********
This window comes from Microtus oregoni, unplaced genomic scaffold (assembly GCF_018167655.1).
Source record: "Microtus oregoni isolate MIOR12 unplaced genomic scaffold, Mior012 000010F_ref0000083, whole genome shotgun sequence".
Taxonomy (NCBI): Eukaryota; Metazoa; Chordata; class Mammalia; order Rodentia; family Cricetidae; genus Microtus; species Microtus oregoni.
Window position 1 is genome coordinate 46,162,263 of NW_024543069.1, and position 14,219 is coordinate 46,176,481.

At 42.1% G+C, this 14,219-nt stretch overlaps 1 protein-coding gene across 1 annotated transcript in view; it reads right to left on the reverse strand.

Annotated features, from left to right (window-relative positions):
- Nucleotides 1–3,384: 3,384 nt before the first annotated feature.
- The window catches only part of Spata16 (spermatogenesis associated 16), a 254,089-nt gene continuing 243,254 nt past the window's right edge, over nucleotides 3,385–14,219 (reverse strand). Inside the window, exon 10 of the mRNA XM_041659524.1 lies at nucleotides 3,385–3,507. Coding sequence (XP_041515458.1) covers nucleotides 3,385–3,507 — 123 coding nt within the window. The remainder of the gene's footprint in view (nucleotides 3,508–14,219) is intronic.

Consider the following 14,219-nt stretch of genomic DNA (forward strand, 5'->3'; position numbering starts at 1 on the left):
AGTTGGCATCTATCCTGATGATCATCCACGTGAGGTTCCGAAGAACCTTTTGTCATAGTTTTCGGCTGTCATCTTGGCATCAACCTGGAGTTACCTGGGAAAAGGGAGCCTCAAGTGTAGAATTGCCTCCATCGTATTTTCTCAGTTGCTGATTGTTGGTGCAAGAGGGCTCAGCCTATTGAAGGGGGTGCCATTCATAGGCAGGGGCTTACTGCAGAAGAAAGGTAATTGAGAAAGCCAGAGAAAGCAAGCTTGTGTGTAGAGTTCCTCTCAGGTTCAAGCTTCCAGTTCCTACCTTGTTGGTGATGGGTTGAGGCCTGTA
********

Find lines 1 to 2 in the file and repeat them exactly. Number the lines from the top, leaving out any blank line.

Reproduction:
This window comes from Microtus oregoni, unplaced genomic scaffold (assembly GCF_018167655.1).
Source record: "Microtus oregoni isolate MIOR12 unplaced genomic scaffold, Mior012 000010F_ref0000083, whole genome shotgun sequence".